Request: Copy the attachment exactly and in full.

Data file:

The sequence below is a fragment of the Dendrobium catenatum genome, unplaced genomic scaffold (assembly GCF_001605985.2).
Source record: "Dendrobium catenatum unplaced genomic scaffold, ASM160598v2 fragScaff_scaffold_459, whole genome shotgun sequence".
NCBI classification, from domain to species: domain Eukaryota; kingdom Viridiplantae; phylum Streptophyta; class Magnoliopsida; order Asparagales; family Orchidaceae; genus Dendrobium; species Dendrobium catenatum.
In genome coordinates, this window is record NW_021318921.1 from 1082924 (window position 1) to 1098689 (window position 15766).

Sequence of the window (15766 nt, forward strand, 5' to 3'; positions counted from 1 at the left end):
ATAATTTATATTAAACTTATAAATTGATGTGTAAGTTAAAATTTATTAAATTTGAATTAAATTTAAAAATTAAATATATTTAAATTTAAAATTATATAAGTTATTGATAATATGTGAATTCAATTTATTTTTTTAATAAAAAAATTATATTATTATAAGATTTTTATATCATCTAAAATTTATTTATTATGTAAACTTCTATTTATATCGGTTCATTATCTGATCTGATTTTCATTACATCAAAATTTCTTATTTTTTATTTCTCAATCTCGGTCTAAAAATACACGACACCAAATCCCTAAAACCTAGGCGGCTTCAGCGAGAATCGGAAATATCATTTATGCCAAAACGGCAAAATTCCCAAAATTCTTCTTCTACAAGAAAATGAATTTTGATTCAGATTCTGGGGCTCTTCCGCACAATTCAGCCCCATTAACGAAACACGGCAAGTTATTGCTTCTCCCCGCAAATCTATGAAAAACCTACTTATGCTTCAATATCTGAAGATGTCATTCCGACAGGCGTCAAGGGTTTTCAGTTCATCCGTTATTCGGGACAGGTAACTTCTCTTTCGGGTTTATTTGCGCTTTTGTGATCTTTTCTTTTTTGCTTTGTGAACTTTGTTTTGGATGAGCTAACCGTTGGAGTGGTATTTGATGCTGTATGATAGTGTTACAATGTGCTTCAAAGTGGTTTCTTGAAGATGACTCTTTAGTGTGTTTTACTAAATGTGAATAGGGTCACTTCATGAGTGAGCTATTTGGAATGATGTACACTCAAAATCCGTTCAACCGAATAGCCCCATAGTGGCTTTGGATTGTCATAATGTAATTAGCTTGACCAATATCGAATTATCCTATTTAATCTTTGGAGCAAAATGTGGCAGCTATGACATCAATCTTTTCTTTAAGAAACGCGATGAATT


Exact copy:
The sequence below is a fragment of the Dendrobium catenatum genome, unplaced genomic scaffold (assembly GCF_001605985.2).
Source record: "Dendrobium catenatum unplaced genomic scaffold, ASM160598v2 fragScaff_scaffold_459, whole genome shotgun sequence".
NCBI classification, from domain to species: domain Eukaryota; kingdom Viridiplantae; phylum Streptophyta; class Magnoliopsida; order Asparagales; family Orchidaceae; genus Dendrobium; species Dendrobium catenatum.
In genome coordinates, this window is record NW_021318921.1 from 1082924 (window position 1) to 1098689 (window position 15766).

Sequence of the window (15766 nt, forward strand, 5' to 3'; positions counted from 1 at the left end):
ATAATTTATATTAAACTTATAAATTGATGTGTAAGTTAAAATTTATTAAATTTGAATTAAATTTAAAAATTAAATATATTTAAATTTAAAATTATATAAGTTATTGATAATATGTGAATTCAATTTATTTTTTTAATAAAAAAATTATATTATTATAAGATTTTTATATCATCTAAAATTTATTTATTATGTAAACTTCTATTTATATCGGTTCATTATCTGATCTGATTTTCATTACATCAAAATTTCTTATTTTTTATTTCTCAATCTCGGTCTAAAAATACACGACACCAAATCCCTAAAACCTAGGCGGCTTCAGCGAGAATCGGAAATATCATTTATGCCAAAACGGCAAAATTCCCAAAATTCTTCTTCTACAAGAAAATGAATTTTGATTCAGATTCTGGGGCTCTTCCGCACAATTCAGCCCCATTAACGAAACACGGCAAGTTATTGCTTCTCCCCGCAAATCTATGAAAAACCTACTTATGCTTCAATATCTGAAGATGTCATTCCGACAGGCGTCAAGGGTTTTCAGTTCATCCGTTATTCGGGACAGGTAACTTCTCTTTCGGGTTTATTTGCGCTTTTGTGATCTTTTCTTTTTTGCTTTGTGAACTTTGTTTTGGATGAGCTAACCGTTGGAGTGGTATTTGATGCTGTATGATAGTGTTACAATGTGCTTCAAAGTGGTTTCTTGAAGATGACTCTTTAGTGTGTTTTACTAAATGTGAATAGGGTCACTTCATGAGTGAGCTATTTGGAATGATGTACACTCAAAATCCGTTCAACCGAATAGCCCCATAGTGGCTTTGGATTGTCATAATGTAATTAGCTTGACCAATATCGAATTATCCTATTTAATCTTTGGAGCAAAATGTGGCAGCTATGACATCAATCTTTTCTTTAAGAAACGCGATGAATT